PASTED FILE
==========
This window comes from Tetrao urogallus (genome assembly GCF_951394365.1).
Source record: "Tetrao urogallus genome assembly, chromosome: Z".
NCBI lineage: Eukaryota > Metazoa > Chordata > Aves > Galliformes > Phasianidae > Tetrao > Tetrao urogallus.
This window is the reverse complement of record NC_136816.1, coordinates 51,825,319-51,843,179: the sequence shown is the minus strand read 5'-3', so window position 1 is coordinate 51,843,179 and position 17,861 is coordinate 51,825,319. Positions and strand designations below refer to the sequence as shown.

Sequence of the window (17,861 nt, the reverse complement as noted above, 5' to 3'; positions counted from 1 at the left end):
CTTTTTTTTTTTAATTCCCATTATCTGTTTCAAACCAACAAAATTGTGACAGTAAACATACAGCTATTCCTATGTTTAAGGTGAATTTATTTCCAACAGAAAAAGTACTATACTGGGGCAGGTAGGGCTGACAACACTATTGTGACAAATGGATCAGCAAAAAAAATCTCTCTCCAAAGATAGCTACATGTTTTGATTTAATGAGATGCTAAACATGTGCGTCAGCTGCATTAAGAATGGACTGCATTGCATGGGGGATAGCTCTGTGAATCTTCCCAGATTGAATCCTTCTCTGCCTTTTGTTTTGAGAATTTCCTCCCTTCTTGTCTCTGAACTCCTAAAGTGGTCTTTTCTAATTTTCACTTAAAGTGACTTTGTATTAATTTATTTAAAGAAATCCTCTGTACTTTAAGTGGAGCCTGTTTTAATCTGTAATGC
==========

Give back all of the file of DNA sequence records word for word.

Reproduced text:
This window comes from Tetrao urogallus (genome assembly GCF_951394365.1).
Source record: "Tetrao urogallus genome assembly, chromosome: Z".
NCBI lineage: Eukaryota > Metazoa > Chordata > Aves > Galliformes > Phasianidae > Tetrao > Tetrao urogallus.
This window is the reverse complement of record NC_136816.1, coordinates 51,825,319-51,843,179: the sequence shown is the minus strand read 5'-3', so window position 1 is coordinate 51,843,179 and position 17,861 is coordinate 51,825,319. Positions and strand designations below refer to the sequence as shown.

Sequence of the window (17,861 nt, the reverse complement as noted above, 5' to 3'; positions counted from 1 at the left end):
CTTTTTTTTTTTAATTCCCATTATCTGTTTCAAACCAACAAAATTGTGACAGTAAACATACAGCTATTCCTATGTTTAAGGTGAATTTATTTCCAACAGAAAAAGTACTATACTGGGGCAGGTAGGGCTGACAACACTATTGTGACAAATGGATCAGCAAAAAAAATCTCTCTCCAAAGATAGCTACATGTTTTGATTTAATGAGATGCTAAACATGTGCGTCAGCTGCATTAAGAATGGACTGCATTGCATGGGGGATAGCTCTGTGAATCTTCCCAGATTGAATCCTTCTCTGCCTTTTGTTTTGAGAATTTCCTCCCTTCTTGTCTCTGAACTCCTAAAGTGGTCTTTTCTAATTTTCACTTAAAGTGACTTTGTATTAATTTATTTAAAGAAATCCTCTGTACTTTAAGTGGAGCCTGTTTTAATCTGTAATGC